Fifty years ago, almost all restaurants had a bar area. Once past a fearsome receptionist who had taken their coats, guests were escorted to the armchairs there and invited to take a seat. They were expected to order a drink and might well be offered a range of nibbles.
After a few minutes, they were given a menu to peruse (a word that I haven’t used in 50 years) and their order was taken, often by the maître d’, not infrequently the chef’s wife. The order was handed to a junior, who dashed it off to the kitchen, and soon guests would be ushered into the restaurant proper with the words “Your table is ready”.
This system still prevails in certain restaurants — on the ground floor at Le Gavroche in London, for example, before patrons go downstairs to dine; in the drawing room of the Georgian manor house that is home to Read’s restaurant in Faversham, Kent, where Rona Pitchford has been taking orders for decades. Most recently, I experienced this stately ritual in October, at the Troisgros family’s wonderful restaurant with rooms, La Maison Troisgros, outside Roanne in eastern France.
But I think the restaurant with bar, civilised and elegant, is due for a comeback — and we might have Covid-19 to thank. Let me explain.
This layout had its admirers and its raison d’être. Most notable among the former was the novelist Kingsley Amis, who was an influential restaurant reviewer when I was a restaurateur running L’Escargot during the 1980s. One of the most depressing sayings in the English language was, according to Amis: “Shall we go straight in?”
So when we opened L’Escargot, our bar area had been thoughtfully set up in front of a fireplace on the ground floor with armchairs and couches. This arrangement lasted no more than three weeks. The couches were removed and replaced with small tables at which couples or fours could sit, drink and eat.
Having the couches in the first place was a mistake on our part. I was 29 at the time, my designer 30, yet our experience of restaurants had principally been in those places where orders were taken and drinks served. But our new customers, it took us only a matter of weeks to realise, simply did not want this. They wanted to look their companions in the eye across a table. They were much younger than we had expected and wanted to drink and to eat as soon as they sat down. And our waiting staff preferred not to have to bend down to try and catch what the customers were saying. (The couches ended up in a hostel down the street.)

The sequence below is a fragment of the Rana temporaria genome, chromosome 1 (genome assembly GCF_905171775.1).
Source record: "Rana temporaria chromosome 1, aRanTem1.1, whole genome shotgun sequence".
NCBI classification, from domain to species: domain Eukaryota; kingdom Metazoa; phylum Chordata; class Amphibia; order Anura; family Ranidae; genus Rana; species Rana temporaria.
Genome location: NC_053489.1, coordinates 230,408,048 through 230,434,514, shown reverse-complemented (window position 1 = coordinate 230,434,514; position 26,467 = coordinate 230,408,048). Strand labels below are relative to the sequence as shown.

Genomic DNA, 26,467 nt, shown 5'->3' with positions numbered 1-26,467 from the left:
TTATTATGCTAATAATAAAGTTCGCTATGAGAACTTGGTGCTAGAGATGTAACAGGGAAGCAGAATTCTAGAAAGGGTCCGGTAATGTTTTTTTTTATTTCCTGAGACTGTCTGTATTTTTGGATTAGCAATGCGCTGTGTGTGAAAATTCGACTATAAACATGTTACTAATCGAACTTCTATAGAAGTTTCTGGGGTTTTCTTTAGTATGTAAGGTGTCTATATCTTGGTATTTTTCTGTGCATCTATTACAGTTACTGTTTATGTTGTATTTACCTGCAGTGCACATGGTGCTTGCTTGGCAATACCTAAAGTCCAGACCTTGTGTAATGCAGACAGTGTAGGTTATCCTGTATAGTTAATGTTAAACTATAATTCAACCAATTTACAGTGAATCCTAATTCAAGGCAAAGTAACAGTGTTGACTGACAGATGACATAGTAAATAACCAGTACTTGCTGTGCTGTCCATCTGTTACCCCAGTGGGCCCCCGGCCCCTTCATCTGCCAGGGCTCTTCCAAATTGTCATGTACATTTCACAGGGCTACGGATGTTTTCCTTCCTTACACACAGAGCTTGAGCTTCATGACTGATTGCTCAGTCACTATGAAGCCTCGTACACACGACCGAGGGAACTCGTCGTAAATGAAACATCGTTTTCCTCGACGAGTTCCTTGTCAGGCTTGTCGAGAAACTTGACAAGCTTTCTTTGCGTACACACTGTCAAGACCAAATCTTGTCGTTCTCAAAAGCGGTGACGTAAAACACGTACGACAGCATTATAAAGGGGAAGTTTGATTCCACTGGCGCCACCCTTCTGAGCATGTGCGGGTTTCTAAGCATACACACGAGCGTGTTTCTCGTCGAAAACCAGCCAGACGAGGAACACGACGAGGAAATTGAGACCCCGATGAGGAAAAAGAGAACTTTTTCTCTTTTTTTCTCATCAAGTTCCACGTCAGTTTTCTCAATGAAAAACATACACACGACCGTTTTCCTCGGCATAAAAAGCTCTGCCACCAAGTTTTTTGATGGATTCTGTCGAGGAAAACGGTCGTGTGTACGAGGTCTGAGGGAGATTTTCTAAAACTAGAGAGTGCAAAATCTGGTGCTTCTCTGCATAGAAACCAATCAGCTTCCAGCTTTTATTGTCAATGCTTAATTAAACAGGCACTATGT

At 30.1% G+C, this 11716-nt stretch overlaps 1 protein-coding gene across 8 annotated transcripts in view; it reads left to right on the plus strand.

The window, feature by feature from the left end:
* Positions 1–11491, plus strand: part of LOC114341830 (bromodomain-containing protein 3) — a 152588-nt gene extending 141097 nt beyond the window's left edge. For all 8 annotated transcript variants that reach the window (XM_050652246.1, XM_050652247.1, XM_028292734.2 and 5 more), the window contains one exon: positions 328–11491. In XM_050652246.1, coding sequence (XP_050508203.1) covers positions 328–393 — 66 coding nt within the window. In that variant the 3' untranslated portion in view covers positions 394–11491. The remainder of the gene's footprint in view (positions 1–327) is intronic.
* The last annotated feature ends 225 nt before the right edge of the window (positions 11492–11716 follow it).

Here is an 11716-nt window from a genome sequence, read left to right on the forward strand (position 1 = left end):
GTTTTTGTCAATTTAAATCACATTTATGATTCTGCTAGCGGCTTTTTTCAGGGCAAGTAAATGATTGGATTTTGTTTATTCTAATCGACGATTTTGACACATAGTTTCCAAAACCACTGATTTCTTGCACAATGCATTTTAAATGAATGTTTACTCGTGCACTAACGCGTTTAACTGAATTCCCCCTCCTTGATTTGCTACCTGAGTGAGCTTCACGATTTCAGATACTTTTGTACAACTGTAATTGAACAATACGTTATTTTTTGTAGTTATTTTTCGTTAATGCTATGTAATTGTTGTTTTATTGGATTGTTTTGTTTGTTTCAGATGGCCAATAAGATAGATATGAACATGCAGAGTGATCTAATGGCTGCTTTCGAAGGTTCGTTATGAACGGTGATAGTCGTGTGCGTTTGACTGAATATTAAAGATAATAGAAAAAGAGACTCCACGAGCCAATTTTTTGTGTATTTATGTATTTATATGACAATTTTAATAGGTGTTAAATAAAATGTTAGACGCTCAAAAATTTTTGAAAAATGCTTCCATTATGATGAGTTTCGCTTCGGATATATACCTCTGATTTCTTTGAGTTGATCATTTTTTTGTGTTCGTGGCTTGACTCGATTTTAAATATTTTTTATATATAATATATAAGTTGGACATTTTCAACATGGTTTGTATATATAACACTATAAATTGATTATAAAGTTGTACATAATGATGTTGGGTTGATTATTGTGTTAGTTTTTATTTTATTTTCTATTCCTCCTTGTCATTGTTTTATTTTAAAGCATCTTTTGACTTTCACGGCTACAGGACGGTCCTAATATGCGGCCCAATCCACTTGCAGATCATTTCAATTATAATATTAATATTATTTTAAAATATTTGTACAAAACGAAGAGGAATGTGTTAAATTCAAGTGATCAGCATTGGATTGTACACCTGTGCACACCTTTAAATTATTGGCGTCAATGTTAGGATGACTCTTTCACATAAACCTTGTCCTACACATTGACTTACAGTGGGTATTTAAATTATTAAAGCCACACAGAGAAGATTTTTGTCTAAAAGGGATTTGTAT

That was the summer of 1981 and a new approach to restaurant design and layout was under way, something which would suit the go-go 1980s with its sharp suits, early mobile phones and roaring business climate. I claim no credit for this transformation but it is one that has only accelerated.
The final nail in the coffin of the bar area, which tended to stand empty until about 8pm, was rising rents. No restaurateur could afford to justify the space devoted to them. Now only hotels are able to accommodate such a luxury of a bygone era. As younger customers did not mind sitting much closer together, so they did not mind having their pre-dinner drinks at the same table as their food. Small merged with intimate.
Other changes followed. “No bookings” was one, with customers seemingly happy to wait for their table outside or hanging around a lobby. Holding on to your coats was another change: cloakrooms were considered too expensive an overhead.
But the pandemic has upended these trends, for two apparently unconnected reasons, and might mean the restaurant-bar is on the way back. The first is the dramatic shift in power from the landlord to the restaurateur. With so many premises lying empty, once everyone has been vaccinated, fortune will only favour those restaurateurs brave enough to step up and take their chances.
Space will no longer be at a premium. Restaurateurs will be allowed to stretch their imaginations in many ways that the constrictive leases of the past would never have allowed: to let their customers breathe more easily.
The second factor is more personal but I believe applies to everyone. We have all missed each other so much over the past 10 months that I have a long list of friends I would happily just sit with, no matter what is on the table.
So if you’re looking for somewhere comfortable, spacious and where the selection of drinks and nibbles is good . . . a bar with a restaurant attached, perhaps?
More articles from Nicholas at ft.com/lander
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